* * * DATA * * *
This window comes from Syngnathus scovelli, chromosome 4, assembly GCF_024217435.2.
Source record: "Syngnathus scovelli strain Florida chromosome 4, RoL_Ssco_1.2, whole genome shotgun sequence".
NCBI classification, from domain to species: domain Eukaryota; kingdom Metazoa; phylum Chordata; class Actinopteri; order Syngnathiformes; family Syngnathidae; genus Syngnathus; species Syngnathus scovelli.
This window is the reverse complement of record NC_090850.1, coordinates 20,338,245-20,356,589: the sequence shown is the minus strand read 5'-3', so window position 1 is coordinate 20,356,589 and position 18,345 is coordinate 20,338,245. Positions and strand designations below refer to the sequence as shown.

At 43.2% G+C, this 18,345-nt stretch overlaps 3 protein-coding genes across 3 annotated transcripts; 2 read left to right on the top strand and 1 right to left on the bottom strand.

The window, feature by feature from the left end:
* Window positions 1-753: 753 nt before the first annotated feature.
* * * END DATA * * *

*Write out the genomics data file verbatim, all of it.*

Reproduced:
This window comes from Syngnathus scovelli, chromosome 4, assembly GCF_024217435.2.
Source record: "Syngnathus scovelli strain Florida chromosome 4, RoL_Ssco_1.2, whole genome shotgun sequence".
NCBI classification, from domain to species: domain Eukaryota; kingdom Metazoa; phylum Chordata; class Actinopteri; order Syngnathiformes; family Syngnathidae; genus Syngnathus; species Syngnathus scovelli.
This window is the reverse complement of record NC_090850.1, coordinates 20,338,245-20,356,589: the sequence shown is the minus strand read 5'-3', so window position 1 is coordinate 20,356,589 and position 18,345 is coordinate 20,338,245. Positions and strand designations below refer to the sequence as shown.

At 43.2% G+C, this 18,345-nt stretch overlaps 3 protein-coding genes across 3 annotated transcripts; 2 read left to right on the top strand and 1 right to left on the bottom strand.

The window, feature by feature from the left end:
* Window positions 1-753: 753 nt before the first annotated feature.